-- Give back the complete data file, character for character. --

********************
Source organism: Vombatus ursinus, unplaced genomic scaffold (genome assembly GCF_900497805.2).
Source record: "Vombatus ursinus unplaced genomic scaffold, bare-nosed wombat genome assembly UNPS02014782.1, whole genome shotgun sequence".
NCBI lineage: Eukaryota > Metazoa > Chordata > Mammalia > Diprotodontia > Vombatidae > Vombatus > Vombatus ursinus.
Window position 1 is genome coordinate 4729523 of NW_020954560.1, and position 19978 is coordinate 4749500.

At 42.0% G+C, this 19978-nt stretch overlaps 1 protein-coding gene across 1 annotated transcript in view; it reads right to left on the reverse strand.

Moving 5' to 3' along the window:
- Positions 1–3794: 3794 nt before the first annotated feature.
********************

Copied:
Source organism: Vombatus ursinus, unplaced genomic scaffold (genome assembly GCF_900497805.2).
Source record: "Vombatus ursinus unplaced genomic scaffold, bare-nosed wombat genome assembly UNPS02014782.1, whole genome shotgun sequence".
NCBI lineage: Eukaryota > Metazoa > Chordata > Mammalia > Diprotodontia > Vombatidae > Vombatus > Vombatus ursinus.
Window position 1 is genome coordinate 4729523 of NW_020954560.1, and position 19978 is coordinate 4749500.

At 42.0% G+C, this 19978-nt stretch overlaps 1 protein-coding gene across 1 annotated transcript in view; it reads right to left on the reverse strand.

Moving 5' to 3' along the window:
- Positions 1–3794: 3794 nt before the first annotated feature.